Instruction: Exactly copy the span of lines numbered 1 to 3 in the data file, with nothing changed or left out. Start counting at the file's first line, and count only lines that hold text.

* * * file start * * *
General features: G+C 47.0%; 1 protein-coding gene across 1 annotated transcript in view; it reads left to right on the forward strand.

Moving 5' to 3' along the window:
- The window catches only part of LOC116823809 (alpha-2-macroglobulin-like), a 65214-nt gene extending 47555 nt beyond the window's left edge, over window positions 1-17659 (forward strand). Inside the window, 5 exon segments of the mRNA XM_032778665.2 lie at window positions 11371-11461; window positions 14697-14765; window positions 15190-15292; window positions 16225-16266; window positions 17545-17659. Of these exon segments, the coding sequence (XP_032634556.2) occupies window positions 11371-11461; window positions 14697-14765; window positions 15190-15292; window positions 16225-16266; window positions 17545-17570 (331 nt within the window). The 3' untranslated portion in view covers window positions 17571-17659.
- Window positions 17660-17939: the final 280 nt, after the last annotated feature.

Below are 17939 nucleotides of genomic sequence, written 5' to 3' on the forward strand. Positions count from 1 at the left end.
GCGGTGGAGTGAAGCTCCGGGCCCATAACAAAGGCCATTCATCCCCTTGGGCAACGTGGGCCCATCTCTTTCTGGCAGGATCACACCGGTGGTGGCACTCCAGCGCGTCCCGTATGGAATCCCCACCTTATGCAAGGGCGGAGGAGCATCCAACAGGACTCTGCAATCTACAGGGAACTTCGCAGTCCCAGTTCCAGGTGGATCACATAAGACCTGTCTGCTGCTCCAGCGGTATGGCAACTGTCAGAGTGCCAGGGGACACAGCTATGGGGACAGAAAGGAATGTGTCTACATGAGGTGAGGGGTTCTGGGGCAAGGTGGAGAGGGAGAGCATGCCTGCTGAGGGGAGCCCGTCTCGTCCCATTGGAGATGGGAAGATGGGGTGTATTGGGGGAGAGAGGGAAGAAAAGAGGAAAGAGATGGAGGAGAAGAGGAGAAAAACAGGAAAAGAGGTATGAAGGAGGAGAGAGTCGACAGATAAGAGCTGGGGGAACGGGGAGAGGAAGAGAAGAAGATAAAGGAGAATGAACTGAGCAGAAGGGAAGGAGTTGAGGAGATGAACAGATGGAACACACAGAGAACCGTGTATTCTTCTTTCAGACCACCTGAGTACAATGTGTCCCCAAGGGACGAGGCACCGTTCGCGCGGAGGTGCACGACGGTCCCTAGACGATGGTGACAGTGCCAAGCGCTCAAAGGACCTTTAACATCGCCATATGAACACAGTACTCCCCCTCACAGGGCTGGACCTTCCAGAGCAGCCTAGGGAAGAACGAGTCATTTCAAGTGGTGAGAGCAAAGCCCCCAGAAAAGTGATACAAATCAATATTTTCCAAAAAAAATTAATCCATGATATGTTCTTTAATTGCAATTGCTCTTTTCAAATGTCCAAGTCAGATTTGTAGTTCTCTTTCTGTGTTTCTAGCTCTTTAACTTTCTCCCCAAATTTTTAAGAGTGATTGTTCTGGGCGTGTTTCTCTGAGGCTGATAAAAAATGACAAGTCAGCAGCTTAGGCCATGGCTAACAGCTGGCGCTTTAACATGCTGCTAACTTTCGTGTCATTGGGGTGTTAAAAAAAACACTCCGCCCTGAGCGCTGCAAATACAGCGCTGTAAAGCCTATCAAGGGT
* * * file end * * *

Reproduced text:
General features: G+C 47.0%; 1 protein-coding gene across 1 annotated transcript in view; it reads left to right on the forward strand.

Moving 5' to 3' along the window:
- The window catches only part of LOC116823809 (alpha-2-macroglobulin-like), a 65214-nt gene extending 47555 nt beyond the window's left edge, over window positions 1-17659 (forward strand). Inside the window, 5 exon segments of the mRNA XM_032778665.2 lie at window positions 11371-11461; window positions 14697-14765; window positions 15190-15292; window positions 16225-16266; window positions 17545-17659. Of these exon segments, the coding sequence (XP_032634556.2) occupies window positions 11371-11461; window positions 14697-14765; window positions 15190-15292; window positions 16225-16266; window positions 17545-17570 (331 nt within the window). The 3' untranslated portion in view covers window positions 17571-17659.